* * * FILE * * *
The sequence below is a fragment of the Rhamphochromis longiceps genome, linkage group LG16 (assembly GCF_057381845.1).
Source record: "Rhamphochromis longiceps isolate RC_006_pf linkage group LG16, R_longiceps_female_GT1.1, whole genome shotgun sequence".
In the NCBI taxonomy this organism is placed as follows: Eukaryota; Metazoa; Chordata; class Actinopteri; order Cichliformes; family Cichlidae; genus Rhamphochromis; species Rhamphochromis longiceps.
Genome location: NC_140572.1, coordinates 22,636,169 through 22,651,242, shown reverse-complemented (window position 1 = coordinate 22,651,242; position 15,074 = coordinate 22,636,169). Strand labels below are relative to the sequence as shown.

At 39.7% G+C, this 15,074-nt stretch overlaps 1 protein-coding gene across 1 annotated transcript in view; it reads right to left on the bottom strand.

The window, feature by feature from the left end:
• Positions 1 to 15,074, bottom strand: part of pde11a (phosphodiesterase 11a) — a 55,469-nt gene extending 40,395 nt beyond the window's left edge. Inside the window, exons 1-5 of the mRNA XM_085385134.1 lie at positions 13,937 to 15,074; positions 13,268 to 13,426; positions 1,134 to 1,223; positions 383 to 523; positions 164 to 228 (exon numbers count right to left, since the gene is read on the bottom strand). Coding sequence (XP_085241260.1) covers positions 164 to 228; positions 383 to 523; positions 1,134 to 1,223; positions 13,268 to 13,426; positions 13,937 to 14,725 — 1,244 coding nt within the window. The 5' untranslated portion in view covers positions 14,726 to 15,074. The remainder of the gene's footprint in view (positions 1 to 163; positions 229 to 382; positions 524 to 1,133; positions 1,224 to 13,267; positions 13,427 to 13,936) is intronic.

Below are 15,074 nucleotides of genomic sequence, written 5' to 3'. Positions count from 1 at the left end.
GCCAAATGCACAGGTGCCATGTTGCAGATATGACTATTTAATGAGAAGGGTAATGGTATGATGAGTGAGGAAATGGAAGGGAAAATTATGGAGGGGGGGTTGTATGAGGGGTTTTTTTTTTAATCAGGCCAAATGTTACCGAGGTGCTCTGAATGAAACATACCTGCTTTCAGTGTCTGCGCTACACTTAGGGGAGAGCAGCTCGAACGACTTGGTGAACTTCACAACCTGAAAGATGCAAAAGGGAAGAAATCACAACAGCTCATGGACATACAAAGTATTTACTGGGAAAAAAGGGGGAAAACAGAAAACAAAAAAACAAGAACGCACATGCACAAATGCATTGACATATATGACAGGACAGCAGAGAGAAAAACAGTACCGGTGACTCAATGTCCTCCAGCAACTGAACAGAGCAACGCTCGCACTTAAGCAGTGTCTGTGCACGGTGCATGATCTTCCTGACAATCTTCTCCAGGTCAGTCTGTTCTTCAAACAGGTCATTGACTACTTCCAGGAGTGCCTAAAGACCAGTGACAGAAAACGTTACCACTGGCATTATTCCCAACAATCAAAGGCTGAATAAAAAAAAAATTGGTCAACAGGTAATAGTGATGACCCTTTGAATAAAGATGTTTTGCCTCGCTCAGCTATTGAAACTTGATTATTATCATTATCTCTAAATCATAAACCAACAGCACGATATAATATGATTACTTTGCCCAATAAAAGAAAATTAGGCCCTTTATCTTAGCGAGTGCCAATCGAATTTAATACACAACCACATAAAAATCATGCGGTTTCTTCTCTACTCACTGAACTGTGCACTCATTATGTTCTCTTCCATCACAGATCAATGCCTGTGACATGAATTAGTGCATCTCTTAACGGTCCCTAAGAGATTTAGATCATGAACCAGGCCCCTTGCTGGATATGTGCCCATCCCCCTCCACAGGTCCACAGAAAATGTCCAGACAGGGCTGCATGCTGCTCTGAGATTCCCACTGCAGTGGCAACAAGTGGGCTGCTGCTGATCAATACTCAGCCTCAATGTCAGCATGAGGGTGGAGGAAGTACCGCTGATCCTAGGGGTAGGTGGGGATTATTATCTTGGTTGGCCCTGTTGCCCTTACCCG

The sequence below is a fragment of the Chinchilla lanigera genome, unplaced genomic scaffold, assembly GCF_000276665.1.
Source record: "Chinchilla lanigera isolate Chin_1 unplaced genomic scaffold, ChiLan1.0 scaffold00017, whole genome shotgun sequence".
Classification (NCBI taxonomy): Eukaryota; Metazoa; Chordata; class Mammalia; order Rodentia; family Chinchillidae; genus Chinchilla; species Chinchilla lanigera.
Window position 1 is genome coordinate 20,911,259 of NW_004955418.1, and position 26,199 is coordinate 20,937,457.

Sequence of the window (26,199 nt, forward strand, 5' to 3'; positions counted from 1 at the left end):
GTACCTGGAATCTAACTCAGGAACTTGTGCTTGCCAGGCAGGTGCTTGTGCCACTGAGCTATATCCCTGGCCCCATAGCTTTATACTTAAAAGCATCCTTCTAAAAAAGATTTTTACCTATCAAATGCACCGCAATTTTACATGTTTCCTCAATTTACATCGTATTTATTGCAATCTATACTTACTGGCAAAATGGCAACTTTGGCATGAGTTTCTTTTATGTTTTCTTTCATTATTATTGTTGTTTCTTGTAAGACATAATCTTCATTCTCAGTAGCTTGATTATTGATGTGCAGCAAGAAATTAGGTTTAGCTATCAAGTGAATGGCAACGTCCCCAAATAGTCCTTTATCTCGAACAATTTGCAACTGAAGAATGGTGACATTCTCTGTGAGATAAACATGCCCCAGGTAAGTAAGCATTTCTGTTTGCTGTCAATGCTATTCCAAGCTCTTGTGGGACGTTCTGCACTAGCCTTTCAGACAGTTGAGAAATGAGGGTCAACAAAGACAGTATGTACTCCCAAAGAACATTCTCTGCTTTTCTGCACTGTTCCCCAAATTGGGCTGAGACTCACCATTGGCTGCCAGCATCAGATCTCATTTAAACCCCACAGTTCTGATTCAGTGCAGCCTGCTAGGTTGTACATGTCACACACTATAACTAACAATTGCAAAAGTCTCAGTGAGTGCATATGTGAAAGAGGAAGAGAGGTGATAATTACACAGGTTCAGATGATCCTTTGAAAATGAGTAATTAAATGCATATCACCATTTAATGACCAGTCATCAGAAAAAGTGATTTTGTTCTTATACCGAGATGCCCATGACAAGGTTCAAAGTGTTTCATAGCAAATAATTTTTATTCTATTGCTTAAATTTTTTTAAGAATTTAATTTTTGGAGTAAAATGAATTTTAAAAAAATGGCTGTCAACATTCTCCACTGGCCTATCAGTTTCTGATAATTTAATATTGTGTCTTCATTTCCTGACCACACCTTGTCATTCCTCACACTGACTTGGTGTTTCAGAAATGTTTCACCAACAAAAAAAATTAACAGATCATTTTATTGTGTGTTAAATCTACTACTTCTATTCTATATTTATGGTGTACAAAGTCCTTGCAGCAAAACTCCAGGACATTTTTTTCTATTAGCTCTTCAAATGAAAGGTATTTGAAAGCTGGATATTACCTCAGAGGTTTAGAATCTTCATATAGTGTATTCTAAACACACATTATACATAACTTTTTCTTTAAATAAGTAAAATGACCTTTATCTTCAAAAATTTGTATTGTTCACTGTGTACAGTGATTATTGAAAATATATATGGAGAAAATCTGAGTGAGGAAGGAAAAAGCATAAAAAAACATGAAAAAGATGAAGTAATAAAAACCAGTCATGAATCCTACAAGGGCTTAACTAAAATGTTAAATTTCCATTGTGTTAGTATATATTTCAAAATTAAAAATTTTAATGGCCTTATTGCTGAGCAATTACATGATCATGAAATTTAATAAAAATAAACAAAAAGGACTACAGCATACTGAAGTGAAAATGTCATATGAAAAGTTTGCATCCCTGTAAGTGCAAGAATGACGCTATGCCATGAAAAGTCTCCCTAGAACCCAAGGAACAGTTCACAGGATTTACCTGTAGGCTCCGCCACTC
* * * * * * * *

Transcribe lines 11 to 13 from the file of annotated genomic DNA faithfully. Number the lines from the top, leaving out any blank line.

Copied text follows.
Source record: "Chinchilla lanigera isolate Chin_1 unplaced genomic scaffold, ChiLan1.0 scaffold00017, whole genome shotgun sequence".
Classification (NCBI taxonomy): Eukaryota; Metazoa; Chordata; class Mammalia; order Rodentia; family Chinchillidae; genus Chinchilla; species Chinchilla lanigera.
Window position 1 is genome coordinate 20,911,259 of NW_004955418.1, and position 26,199 is coordinate 20,937,457.